Evander Holyfield, others eye Las Vegas for boxing league

Retired boxing champion Evander Holyfield is among the ownership group seeking to develop a boxing league to be headquartered in Las Vegas.

Commissioner and league chief operating officer Jim Thomas, who once served as Holyfield’s manager, are hoping the world will embrace boxing as a team sport as it has supported soccer.

“We’re not talking about kicking a ball,” he said. “We’re talking about kicking ass.”

Thomas envisions a league with accessible athletes and fan engagement, an open scoring system that is easy to understand and procedures that should keep fans interested for the duration of a match.

Each team would have fighters in six weight classes — probably 12 boxers per team to include back-ups — and matches would feature five three-minute rounds with one-minute recesses between rounds. Each team would face each other home and away with possible bye weeks to provide a 14-match season from February through June.

To generate suspense, the final bout of each match would be for double points and the home team gets to choose the order of the the bouts featuring lightweight, welterweight, middleweight, light heavyweight, cruiserweight and heavyweight fighters.

“Individual fighters should be able to develop a nice local fan base, and geographic rivalries should enhance fan enthusiasm,” Thomas said in an interview.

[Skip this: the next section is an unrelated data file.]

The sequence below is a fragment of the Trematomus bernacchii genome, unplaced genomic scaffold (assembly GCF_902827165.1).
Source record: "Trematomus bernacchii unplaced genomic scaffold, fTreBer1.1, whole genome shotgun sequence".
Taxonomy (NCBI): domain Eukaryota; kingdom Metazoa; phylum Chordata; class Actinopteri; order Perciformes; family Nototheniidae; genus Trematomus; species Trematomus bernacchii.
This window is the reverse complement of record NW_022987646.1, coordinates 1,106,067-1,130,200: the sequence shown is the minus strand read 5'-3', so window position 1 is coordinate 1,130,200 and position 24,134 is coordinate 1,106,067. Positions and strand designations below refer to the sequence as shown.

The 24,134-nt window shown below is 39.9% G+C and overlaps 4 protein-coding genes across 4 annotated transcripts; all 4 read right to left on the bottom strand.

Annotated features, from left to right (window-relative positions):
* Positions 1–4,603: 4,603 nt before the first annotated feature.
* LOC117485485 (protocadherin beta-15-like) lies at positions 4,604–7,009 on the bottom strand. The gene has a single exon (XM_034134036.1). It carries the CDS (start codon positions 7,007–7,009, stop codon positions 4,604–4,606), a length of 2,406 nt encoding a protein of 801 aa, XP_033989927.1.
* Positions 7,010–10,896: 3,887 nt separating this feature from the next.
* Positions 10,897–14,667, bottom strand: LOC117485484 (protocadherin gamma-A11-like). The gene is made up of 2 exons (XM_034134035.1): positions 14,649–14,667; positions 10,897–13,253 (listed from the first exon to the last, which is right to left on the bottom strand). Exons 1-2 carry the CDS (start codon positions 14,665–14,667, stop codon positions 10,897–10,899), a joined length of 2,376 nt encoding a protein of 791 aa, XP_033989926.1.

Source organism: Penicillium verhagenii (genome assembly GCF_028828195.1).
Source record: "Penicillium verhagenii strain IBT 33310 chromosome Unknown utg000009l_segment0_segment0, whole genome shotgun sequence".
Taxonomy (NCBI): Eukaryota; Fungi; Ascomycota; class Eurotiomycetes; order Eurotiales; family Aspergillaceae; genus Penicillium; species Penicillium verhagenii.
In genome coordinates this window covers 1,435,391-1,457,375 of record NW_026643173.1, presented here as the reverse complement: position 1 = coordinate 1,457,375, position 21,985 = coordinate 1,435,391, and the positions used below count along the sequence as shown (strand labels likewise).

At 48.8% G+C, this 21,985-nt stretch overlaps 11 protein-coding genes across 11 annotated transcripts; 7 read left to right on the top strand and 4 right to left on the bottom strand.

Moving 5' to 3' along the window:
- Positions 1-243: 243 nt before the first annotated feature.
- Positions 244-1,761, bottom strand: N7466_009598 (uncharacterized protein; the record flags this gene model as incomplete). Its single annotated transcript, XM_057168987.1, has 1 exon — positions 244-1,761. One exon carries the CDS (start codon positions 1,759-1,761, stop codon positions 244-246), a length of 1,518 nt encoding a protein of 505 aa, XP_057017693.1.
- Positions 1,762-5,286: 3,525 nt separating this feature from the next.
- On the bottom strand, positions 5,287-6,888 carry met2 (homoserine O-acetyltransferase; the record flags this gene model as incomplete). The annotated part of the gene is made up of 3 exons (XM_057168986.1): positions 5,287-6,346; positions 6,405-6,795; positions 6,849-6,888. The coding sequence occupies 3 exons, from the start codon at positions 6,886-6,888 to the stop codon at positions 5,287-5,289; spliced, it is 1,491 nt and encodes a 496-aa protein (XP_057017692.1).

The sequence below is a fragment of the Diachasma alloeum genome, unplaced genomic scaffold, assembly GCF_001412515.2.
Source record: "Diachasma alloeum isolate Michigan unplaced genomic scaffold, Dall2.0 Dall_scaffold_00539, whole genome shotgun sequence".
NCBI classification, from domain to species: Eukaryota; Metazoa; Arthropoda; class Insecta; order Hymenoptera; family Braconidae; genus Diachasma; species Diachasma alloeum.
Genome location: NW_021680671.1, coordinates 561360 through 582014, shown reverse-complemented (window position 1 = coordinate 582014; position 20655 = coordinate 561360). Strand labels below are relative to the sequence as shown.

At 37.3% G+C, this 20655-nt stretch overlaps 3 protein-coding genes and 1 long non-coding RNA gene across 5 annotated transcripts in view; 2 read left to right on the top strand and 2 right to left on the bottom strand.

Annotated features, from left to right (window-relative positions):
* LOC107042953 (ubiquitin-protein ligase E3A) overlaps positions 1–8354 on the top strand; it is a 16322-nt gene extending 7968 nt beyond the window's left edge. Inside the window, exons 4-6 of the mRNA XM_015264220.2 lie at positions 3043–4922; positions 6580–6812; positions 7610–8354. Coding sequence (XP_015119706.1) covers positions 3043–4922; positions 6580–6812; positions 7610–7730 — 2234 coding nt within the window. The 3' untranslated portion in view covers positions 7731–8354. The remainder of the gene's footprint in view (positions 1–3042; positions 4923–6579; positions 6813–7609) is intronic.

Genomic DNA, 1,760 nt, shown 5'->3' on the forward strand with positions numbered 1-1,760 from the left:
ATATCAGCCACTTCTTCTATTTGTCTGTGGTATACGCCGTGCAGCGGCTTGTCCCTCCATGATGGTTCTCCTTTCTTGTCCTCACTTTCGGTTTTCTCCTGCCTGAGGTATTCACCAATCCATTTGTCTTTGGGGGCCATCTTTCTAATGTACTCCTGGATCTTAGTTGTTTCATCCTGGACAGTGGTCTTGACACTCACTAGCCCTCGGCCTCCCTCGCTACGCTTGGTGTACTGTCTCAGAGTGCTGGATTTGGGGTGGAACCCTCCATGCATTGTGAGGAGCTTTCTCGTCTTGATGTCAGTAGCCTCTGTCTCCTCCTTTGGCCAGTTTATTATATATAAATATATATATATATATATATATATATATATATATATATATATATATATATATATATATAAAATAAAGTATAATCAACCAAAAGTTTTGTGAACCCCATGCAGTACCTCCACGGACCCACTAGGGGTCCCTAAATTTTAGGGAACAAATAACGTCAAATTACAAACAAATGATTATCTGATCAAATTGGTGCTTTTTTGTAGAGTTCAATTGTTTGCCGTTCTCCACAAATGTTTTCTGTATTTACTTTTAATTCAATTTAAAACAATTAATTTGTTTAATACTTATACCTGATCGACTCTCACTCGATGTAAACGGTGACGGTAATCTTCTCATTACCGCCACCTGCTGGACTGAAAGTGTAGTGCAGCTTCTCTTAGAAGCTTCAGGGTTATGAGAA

Thomas and Holyfield were hoping to address the newly formed Southern Nevada Sporting Event Committee to pitch the idea of establishing boxing as a team sport.

The committee, formed by Gov. Brian Sandoval, met for the first time in mid-June but has yet to set its next meeting. It has been charged with issuing a report to the governor and the Nevada Legislature on the steps necessary to attract major sporting events to Las Vegas.

A representative of the Governor’s Office of Economic Development said the league was referred to the Nevada Athletic Commission, which has jurisdiction over boxing and mixed martial arts competition.

There was no indication whether the league could qualify for economic incentives by locating league offices in Nevada or whether it would apply.

Thomas said he believes boxing, as one of the foundation sports to bring Las Vegas to prominence, can regain some of its prestige with a league that pits cities against each other and turns the individual sport into team competition.

Thomas, of Atlanta, was in Las Vegas last week to discuss his World Boxing League proposal with top combat sports promoters and potential investors.

Thomas said the investors tried to get the league started in 2007, but plans were short-circuited by the Great Recession. But now, he said, the time is right to try again, especially with Southern Nevada’s bid to capitalize on sports entertainment.

Investors hope to launch the league within 18 to 24 months.

The partners say the boxers will enjoy a reliable, livable salary with a steady stream of matches, life and health insurance through the league, professional management and potential global exposure through live-streaming of matches.

Contact Richard N. Velotta at rvelotta@reviewjournal.com or 702-477-3893. Follow @RickVelotta on Twitter.

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